Artificial intelligence could destroy 120 million jobs worldwide within the next three years. It is the finding of a recent study conducted by IBM. Moreover, as a result of robotization – a theme that is more relevant than ever – millions of working people will have to retrain to reorient themselves towards new professions. At the same time, 41% of CEOs surveyed believe they do not have the financial resources to develop an AI strategy.
The study draws on the responses of 5,670 business leaders in 48 countries. It highlights complex challenges. Those require a fundamental change in the way companies respond to and manage changing labor needs at all levels of the organization. Thus, according to the results, the time required to fill a skills gap through training has increased more than 1000% in just four years. While in 2014, it took an average of three days to train an employee, in 2018, the duration of the apprenticeship would have reached 36 days; the report points out.
Despite this somewhat alarmist observation, the report provides a reassuring answer: while automation will certainly replace employees in many sectors, a job creation component will be created in parallel. New skills needs are expected to emerge quickly, while other profiles will become obsolete. And it is soft skills, i.e., knowledge, behavior and not technical skills, that will be the most sought-after.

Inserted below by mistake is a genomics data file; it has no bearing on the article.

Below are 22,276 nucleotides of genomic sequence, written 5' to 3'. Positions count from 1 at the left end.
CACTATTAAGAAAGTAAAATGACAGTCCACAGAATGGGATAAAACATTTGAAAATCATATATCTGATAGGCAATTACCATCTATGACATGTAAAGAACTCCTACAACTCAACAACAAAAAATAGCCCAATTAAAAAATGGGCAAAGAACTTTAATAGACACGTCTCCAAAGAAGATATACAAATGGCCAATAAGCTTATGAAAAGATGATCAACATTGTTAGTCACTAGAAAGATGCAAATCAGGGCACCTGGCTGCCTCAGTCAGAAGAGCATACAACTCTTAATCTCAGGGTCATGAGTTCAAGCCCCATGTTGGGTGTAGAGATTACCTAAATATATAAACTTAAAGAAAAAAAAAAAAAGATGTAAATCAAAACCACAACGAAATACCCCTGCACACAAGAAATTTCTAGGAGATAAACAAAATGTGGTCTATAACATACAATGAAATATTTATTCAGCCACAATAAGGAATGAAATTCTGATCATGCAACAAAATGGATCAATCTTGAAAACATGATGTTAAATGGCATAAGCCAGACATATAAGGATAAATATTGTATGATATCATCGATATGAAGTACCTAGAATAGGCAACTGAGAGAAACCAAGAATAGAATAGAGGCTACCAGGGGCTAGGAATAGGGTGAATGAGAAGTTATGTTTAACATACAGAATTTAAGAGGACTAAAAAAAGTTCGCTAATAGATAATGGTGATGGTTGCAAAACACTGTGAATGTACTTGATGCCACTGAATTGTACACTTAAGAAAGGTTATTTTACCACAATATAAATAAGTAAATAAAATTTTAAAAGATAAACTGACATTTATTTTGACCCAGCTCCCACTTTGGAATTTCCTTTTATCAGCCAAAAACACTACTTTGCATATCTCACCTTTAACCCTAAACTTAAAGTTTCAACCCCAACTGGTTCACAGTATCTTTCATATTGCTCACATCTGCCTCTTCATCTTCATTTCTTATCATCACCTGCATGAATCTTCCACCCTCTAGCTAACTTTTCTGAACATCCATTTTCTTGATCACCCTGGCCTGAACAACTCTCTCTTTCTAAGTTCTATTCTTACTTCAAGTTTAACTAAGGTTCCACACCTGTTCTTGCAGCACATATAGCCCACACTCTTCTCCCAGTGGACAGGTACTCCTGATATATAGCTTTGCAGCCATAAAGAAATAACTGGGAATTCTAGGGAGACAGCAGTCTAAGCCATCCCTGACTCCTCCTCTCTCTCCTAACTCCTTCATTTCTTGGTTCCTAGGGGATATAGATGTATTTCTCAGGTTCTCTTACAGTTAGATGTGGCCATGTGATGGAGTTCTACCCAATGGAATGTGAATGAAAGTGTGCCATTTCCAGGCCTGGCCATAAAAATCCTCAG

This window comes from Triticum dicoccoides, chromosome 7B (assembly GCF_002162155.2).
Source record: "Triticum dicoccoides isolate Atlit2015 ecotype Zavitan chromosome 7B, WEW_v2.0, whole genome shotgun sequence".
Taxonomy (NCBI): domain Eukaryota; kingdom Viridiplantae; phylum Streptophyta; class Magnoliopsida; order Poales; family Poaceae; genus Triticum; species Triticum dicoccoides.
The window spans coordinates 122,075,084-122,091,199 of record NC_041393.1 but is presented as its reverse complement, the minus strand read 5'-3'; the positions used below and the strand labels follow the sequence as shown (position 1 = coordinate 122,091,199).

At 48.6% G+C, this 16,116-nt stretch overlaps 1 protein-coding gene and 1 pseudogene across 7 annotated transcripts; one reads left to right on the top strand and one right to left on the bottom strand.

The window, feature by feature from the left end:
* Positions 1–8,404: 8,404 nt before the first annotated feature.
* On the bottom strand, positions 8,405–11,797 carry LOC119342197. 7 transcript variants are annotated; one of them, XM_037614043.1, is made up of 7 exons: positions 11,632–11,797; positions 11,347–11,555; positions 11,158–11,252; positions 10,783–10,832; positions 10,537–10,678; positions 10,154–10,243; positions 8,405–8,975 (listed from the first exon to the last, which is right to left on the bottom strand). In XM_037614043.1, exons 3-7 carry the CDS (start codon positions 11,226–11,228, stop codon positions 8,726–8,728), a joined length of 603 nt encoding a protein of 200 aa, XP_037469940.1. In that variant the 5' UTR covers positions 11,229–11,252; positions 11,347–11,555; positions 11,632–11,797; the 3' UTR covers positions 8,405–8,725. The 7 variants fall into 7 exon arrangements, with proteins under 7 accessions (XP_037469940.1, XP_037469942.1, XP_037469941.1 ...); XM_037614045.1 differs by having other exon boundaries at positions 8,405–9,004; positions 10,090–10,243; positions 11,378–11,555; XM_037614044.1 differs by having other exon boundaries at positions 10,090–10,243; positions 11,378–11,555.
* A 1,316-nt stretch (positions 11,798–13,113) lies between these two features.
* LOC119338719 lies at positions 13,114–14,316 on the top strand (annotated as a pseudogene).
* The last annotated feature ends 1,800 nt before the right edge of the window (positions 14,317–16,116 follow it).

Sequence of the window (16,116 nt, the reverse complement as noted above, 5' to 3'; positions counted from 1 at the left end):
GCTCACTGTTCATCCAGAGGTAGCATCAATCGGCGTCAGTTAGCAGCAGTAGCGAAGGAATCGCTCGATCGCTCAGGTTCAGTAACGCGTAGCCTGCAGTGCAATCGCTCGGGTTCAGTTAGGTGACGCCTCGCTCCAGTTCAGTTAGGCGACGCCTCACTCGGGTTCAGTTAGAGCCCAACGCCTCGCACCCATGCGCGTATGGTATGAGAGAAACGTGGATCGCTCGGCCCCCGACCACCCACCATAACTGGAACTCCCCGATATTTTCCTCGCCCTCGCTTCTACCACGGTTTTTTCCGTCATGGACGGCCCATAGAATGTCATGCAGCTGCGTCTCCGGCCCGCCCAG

Training plans still insufficient
Since 2016, professional profiles, mainly hardware and software developers, have been the most sought-after by companies, the report says. At present, it is behavioral knowledge that is preferred by recruiters, flexible, agile, adaptable, and able to manage priorities. For Amy Wright, associate director at IBM Talent & Transformation, with the arrival of AI, companies are increasingly facing the growing skills gap.
While leaders recognize the seriousness of the problem, half of those interviewed admit that they have no skills development strategy in place to address their most essential gaps, she says.
To this end, strategies are emerging to help them retrain their employees and create a culture of continuous learning necessary to successfully transition to AI. The main recommendation is to adopt a comprehensive approach to fill the skills gap through multimodal, personalized, and data-based development. To retrain, employees will have to follow training paths tailored to their current level of experience, skills, role, and career aspirations. To feed these paths, companies must take advantage of an ecosystem of partners to expand educational content, take advantage of learning technologies, and even share their strengths beyond their organizational boundaries.